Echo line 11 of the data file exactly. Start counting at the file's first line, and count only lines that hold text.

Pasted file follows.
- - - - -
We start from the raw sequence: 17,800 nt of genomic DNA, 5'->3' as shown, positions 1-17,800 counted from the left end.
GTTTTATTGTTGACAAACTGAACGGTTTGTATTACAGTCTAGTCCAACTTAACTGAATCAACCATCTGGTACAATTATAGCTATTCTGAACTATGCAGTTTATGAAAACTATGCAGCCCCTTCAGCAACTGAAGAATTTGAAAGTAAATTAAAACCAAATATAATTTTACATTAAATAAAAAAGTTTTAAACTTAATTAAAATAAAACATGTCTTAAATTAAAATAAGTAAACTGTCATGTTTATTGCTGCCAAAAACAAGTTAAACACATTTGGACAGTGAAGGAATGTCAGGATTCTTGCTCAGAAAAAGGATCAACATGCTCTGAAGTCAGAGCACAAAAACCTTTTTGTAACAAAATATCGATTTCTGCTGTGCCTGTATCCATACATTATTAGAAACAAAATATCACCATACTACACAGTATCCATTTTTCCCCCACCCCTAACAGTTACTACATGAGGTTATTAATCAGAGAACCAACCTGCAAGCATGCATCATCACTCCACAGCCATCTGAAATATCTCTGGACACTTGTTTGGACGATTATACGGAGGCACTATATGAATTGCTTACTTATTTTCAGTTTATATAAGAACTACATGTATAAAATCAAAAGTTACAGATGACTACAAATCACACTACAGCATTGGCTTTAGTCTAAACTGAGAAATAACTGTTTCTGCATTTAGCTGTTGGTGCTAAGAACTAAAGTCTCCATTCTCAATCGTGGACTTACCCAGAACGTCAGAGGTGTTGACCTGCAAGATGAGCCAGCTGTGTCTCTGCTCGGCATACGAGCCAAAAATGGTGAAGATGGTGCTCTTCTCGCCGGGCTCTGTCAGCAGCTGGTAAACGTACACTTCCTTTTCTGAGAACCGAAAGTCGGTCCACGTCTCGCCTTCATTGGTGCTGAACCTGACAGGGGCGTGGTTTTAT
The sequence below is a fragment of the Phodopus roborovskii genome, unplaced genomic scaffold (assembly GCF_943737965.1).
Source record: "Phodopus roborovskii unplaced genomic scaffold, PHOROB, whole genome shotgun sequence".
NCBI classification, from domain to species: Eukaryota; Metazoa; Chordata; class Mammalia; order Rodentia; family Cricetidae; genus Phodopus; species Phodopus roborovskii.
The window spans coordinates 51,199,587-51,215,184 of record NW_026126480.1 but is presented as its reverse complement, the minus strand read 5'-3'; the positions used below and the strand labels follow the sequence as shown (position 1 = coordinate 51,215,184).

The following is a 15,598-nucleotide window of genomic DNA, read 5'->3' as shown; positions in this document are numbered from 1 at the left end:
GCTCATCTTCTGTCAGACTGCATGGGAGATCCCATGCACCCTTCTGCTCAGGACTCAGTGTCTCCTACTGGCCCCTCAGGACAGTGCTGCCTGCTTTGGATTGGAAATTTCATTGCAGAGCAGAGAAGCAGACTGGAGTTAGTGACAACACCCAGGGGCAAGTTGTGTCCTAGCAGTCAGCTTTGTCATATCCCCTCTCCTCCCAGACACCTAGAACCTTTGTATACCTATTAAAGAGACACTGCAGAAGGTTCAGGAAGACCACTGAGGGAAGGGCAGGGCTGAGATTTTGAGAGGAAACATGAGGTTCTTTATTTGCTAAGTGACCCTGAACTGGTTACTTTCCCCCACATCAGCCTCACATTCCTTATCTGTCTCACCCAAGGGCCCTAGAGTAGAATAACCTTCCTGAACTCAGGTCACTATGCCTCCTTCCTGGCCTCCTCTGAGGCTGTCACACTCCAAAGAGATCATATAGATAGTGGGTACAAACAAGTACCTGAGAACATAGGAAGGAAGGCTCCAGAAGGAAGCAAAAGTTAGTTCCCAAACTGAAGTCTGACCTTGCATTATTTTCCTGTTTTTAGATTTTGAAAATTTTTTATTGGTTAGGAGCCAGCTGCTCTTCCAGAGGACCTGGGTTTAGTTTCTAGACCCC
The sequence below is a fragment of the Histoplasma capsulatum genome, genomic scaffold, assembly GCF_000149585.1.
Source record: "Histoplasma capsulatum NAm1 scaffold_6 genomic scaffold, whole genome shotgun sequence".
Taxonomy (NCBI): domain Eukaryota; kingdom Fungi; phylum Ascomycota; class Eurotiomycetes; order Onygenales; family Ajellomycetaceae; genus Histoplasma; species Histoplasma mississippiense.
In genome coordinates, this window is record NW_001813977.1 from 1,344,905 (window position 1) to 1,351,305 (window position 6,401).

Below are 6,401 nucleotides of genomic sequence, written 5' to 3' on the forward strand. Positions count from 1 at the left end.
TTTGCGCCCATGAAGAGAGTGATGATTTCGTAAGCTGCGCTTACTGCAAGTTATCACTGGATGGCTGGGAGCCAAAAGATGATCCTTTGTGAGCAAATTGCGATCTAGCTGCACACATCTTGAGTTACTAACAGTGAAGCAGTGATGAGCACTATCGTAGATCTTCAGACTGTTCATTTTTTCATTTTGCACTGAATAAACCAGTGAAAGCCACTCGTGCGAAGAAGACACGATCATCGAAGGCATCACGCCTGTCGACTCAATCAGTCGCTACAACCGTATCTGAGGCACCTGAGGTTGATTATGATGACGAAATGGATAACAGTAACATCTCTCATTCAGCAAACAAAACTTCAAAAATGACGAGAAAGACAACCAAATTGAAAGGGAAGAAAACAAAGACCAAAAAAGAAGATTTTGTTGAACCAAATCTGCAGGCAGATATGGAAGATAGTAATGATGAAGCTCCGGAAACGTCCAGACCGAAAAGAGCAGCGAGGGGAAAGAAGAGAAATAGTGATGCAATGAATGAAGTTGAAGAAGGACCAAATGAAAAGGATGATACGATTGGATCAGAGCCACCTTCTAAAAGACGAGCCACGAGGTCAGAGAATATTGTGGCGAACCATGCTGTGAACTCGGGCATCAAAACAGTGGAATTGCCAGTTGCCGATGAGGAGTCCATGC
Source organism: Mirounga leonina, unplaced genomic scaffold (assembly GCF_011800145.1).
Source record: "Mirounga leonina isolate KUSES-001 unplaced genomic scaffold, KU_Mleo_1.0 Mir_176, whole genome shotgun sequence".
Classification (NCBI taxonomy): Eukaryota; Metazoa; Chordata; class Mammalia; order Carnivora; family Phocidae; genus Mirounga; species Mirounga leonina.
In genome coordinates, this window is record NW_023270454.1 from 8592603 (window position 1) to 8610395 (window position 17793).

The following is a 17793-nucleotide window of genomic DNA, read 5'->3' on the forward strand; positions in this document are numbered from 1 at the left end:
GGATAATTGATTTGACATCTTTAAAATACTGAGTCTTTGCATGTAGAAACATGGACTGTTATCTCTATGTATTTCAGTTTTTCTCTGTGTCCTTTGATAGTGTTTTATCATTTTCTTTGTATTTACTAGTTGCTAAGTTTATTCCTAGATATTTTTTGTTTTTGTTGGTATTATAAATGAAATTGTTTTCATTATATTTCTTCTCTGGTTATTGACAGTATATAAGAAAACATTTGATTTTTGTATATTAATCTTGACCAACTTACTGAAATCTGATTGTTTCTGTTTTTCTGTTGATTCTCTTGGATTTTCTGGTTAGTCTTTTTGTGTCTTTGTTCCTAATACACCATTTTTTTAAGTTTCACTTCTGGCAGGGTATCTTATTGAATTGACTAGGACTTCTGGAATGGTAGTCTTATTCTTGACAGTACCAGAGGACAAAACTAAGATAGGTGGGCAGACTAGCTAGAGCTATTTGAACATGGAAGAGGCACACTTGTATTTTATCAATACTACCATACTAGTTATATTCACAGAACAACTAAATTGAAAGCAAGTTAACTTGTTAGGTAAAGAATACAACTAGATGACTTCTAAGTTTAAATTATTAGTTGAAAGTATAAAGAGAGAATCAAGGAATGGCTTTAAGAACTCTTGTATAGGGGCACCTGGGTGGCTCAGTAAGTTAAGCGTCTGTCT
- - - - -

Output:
Taxonomy (NCBI): domain Eukaryota; kingdom Fungi; phylum Ascomycota; class Eurotiomycetes; order Onygenales; family Ajellomycetaceae; genus Histoplasma; species Histoplasma mississippiense.